Also in Dr. Chattaway’s presentation was the new research recruiting now for people with 2ndary progressive MS, which I already shared in the post on MS Smart.

Additional understanding for me was the process they did of trawling 30,000 existing drugs that could possibly have form in protecting brain volume or nerves, to come up with the 3 most promising –

  1. Ibudolast, a Japanese asthma drug, which reduced the rate of brain atrophy in people taking it for asthma
  2. Riluzole – a drug that people with Motor Neurone Disease have already been taking for some years which showed that it reduced shrinkage of the spinal cord ( showing that it reduced loss of neurones, and
  3. Amiloride – a well known blood pressure drug in the UK, which blocks calcium channels in the brain, and reduces brain shrinkage.

People who enlist in the research to find out if any of these agents can protect the brain from axonal ( neuronal) loss, and thereby slow or halt progression, will be put on either one of these drugs, or a placebo ( dummy drug) for 2 years, and followed up with the usual clinical assessments, plus about 3 MRIs. There will be centres all over the UK so that you don’t have to travel too far.

Right. Now I’m off to get ready for the fancy dress gala dinner, subject, favourite childhood character. anyone else remember Pippi Longstocking? And later, i will be able to have a bath, with Nobody interrupting me!! More info, plus Photos( but not of the bath) later!

Groundbreaking results for significant pain relief with APS Therapy

APS Therapy update; our first results for people with pain

APS effective for pain chart

At the MS Therapy Centre, we are trialling a new electrical treatment for pain, called APS Therapy (See previous issues for an explanation!)

Here’s a round-up of our results so far.
Some people have completed a course of treatment, some are ongoing, and some have only just started and had a few sessions. We are working hard to make sure we collect better data in future so we can answer more questions. We used the ‘Visual analogue pain scale’ which measures pain out of 10, with 0 being ‘no pain’ and 10 being ‘the worst possible pain’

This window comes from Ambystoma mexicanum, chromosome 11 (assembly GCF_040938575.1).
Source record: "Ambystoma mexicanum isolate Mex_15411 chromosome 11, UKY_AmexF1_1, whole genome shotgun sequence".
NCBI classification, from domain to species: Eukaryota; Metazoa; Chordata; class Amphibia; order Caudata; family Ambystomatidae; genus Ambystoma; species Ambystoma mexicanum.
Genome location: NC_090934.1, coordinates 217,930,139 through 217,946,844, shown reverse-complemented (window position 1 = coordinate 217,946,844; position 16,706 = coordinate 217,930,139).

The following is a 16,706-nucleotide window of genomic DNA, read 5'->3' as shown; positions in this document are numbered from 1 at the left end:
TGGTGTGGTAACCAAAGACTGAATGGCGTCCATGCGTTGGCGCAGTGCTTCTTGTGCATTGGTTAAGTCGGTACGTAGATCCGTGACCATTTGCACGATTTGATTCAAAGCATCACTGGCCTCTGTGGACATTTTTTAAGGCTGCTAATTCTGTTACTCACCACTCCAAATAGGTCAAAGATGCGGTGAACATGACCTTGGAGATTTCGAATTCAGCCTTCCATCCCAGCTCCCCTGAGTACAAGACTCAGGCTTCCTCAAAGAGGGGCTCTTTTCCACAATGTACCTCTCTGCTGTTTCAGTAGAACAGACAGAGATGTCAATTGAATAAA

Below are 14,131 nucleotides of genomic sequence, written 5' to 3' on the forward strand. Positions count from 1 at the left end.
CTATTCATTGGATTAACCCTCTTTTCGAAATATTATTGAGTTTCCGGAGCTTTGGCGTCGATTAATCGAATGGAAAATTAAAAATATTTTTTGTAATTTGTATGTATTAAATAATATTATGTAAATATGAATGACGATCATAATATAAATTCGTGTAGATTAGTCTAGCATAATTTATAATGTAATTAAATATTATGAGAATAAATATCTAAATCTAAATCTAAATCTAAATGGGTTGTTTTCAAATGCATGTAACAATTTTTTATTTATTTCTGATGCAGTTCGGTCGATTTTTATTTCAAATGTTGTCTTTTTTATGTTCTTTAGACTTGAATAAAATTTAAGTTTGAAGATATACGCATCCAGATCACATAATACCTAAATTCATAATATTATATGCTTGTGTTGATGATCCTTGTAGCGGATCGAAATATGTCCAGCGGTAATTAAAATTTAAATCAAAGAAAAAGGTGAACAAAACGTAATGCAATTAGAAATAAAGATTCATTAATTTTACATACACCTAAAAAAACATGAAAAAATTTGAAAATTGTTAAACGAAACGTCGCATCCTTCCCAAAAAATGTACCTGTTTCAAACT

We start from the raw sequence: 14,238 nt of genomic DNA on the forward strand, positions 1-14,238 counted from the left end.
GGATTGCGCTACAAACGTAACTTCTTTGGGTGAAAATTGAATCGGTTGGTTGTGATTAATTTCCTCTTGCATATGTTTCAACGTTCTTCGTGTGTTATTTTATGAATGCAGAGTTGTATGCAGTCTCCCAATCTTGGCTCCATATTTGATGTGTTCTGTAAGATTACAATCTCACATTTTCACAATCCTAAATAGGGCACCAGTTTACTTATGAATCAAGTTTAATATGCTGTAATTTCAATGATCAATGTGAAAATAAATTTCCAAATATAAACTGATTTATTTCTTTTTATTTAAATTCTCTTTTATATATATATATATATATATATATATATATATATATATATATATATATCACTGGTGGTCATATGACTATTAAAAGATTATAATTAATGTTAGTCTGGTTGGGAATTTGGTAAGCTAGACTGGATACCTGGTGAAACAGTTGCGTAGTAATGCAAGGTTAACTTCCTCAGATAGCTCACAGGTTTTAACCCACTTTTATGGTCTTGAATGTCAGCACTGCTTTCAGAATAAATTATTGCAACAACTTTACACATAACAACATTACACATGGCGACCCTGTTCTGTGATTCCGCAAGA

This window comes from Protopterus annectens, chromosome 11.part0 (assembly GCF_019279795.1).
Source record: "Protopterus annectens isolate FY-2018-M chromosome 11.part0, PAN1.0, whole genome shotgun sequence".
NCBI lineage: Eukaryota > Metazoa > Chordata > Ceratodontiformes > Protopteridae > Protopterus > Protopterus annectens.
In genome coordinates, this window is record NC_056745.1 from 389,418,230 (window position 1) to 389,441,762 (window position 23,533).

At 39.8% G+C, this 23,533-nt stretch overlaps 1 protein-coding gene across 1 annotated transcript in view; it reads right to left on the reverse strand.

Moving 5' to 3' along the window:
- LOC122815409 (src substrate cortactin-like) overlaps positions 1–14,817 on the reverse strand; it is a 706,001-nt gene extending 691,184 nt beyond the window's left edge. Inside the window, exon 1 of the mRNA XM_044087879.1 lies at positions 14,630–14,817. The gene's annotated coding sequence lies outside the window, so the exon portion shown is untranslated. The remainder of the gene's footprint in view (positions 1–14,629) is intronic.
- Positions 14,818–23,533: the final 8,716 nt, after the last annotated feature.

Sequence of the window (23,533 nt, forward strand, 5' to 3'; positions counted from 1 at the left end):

Neuropathic pain in limb:  7/10 down to pain free; complete pain relief which lasts 4-5 days, but appears to need long term treatment as comes back after this time.

Neuropathic pain in the feet  and feeling  ‘like walking on hot sand’, constant, 6-7/10 down to 3-4/10 in 3 weeks, hot sand feeling down to ‘not very often’ and improvement in blue-ish discolouration due to poor circulation..

Hip pain 6/10 constantly, complete relief since the first week, has not returned, and a decrease in neuropathic pain in the leg from 4/10 to 2/10 in 3 weeks.

Back pain, 8-9/10, worse on exercise, down to pain-free, 2-3/10 on exercise. Treated x 2 weekly for 6 weeks. Has not returned, 1 month after end of treatment. Leg pain, ‘pounding, throbbing’, 8/10, down to pain-free, has started to creep back since recent sensory relapse.

Long term shoulder pain, 2-7/10 to ‘much better’ but has since had to stop treatment for personal reasons.

Hip pain 10/10 plus, no benefit. This could be because there’s a serious problem that needs attending to underlying the pain, or because high doses of opiate painkillers make the treatment less effective. We’ll be helping this person get the right investigations and treatment, and maybe try again later.

Arm pain, possibly radiating from shoulder, no cause detected by GP, 2-3/10 with episodes of stabbing pain 5-6 x a week at 10/10; down to 1& half/10, no episodes of stabbing pain after 2 weeks of treatment

Headaches, constant, 7/10 down to pain-free, and back pain 7/10, down to 1/10, plus complete relief from insomnia.